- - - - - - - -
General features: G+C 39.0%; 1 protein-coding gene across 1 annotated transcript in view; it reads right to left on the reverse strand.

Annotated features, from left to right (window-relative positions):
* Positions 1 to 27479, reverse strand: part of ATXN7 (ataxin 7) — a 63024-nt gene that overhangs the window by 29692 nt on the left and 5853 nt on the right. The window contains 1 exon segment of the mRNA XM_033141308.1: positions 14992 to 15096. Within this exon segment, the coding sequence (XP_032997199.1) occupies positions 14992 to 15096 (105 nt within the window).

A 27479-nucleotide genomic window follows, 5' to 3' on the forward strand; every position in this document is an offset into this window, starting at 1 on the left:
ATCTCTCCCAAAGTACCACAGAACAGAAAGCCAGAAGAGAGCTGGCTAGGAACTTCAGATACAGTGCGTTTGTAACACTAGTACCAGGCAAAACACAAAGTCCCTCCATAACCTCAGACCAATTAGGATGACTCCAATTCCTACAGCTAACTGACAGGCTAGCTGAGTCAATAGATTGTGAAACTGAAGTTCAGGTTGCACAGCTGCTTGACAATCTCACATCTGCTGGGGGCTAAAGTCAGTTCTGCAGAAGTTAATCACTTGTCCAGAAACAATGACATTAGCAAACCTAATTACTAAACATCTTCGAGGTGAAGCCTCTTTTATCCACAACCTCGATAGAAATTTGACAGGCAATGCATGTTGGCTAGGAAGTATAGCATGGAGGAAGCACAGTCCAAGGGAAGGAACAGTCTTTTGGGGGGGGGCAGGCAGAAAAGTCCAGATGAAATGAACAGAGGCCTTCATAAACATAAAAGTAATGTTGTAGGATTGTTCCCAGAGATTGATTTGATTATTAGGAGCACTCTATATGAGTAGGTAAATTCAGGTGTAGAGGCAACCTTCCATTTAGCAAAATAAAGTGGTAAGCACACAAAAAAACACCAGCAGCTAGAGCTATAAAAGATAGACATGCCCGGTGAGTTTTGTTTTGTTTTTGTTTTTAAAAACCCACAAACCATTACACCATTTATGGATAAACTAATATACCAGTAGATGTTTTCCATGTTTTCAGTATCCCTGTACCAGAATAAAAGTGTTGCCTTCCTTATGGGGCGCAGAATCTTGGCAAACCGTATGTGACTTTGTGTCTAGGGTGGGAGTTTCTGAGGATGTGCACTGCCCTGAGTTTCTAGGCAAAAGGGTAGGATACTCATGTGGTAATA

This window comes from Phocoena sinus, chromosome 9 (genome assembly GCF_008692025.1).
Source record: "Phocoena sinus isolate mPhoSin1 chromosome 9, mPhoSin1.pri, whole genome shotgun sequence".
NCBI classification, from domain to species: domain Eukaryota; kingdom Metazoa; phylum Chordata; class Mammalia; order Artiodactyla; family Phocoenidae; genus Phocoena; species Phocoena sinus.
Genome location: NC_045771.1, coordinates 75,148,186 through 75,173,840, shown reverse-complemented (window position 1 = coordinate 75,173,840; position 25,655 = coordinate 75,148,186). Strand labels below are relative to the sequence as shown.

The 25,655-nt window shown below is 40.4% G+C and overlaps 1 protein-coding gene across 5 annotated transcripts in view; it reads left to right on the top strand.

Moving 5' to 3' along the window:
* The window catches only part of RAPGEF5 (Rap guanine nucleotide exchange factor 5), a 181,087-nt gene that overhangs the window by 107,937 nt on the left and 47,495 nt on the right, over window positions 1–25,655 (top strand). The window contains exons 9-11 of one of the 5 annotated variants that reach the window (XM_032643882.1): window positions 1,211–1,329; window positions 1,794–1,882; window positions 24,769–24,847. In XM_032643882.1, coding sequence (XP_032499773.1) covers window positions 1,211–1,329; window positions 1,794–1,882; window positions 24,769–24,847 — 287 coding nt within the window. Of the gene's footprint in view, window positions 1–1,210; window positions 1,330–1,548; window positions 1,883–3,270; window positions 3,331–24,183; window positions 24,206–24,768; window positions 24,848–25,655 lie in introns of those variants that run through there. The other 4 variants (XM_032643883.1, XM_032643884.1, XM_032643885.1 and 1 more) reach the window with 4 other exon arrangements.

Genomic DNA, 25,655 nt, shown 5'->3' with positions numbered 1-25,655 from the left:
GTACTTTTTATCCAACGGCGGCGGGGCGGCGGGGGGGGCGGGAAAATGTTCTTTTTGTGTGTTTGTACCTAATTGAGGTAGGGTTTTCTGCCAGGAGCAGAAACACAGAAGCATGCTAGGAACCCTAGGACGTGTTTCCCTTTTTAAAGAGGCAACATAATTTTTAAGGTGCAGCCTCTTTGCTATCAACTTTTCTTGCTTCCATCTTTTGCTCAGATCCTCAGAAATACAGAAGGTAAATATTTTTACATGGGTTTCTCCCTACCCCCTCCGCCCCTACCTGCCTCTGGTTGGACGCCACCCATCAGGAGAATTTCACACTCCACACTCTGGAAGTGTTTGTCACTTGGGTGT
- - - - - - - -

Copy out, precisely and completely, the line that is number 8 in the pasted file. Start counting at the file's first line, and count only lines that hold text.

NCBI classification, from domain to species: domain Eukaryota; kingdom Metazoa; phylum Chordata; class Mammalia; order Artiodactyla; family Phocoenidae; genus Phocoena; species Phocoena sinus.